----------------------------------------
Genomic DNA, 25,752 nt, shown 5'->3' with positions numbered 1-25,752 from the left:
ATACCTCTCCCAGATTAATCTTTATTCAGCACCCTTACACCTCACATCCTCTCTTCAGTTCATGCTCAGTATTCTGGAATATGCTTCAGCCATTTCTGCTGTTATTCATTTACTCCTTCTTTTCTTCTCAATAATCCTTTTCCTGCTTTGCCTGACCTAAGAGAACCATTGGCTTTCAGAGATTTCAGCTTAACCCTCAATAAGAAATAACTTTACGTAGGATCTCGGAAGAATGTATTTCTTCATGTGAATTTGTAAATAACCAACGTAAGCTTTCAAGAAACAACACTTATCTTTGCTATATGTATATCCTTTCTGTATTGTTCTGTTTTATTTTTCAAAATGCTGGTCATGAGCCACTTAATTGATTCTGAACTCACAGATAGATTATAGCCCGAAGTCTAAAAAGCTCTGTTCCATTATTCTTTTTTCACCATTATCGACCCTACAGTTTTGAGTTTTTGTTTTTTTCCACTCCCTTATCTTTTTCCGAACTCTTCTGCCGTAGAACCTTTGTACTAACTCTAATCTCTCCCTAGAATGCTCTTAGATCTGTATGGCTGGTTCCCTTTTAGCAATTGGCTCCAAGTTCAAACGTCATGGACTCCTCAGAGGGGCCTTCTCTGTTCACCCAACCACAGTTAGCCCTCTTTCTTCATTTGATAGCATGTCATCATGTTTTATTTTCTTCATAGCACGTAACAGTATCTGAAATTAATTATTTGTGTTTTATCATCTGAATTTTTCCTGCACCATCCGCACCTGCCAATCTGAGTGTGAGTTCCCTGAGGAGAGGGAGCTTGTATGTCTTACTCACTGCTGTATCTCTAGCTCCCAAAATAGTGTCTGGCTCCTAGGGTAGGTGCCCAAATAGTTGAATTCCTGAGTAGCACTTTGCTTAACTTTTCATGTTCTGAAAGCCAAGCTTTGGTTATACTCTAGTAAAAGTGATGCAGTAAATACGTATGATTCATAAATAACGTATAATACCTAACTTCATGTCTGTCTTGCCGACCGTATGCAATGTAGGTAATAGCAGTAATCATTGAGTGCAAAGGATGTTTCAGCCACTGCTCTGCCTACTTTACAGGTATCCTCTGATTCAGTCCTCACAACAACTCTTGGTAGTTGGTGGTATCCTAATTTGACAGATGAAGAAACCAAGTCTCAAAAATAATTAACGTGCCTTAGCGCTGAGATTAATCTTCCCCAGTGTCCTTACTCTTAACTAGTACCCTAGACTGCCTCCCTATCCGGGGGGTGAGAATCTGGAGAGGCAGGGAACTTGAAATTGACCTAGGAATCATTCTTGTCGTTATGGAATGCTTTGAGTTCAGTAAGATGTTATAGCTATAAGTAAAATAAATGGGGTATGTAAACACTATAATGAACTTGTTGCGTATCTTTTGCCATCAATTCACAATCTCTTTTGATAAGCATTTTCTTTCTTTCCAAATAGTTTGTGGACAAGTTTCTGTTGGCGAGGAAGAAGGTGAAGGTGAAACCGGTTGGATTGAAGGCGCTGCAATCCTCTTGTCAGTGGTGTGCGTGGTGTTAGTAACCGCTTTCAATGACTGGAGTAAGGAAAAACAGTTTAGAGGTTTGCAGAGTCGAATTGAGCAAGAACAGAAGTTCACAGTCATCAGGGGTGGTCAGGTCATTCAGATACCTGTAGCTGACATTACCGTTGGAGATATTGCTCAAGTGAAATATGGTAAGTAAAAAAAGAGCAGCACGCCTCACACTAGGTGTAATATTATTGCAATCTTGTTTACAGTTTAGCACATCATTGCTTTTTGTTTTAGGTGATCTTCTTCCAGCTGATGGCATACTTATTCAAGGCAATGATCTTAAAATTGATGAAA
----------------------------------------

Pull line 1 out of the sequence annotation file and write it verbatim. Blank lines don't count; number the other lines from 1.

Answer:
Genomic DNA, 25,752 nt, shown 5'->3' with positions numbered 1-25,752 from the left: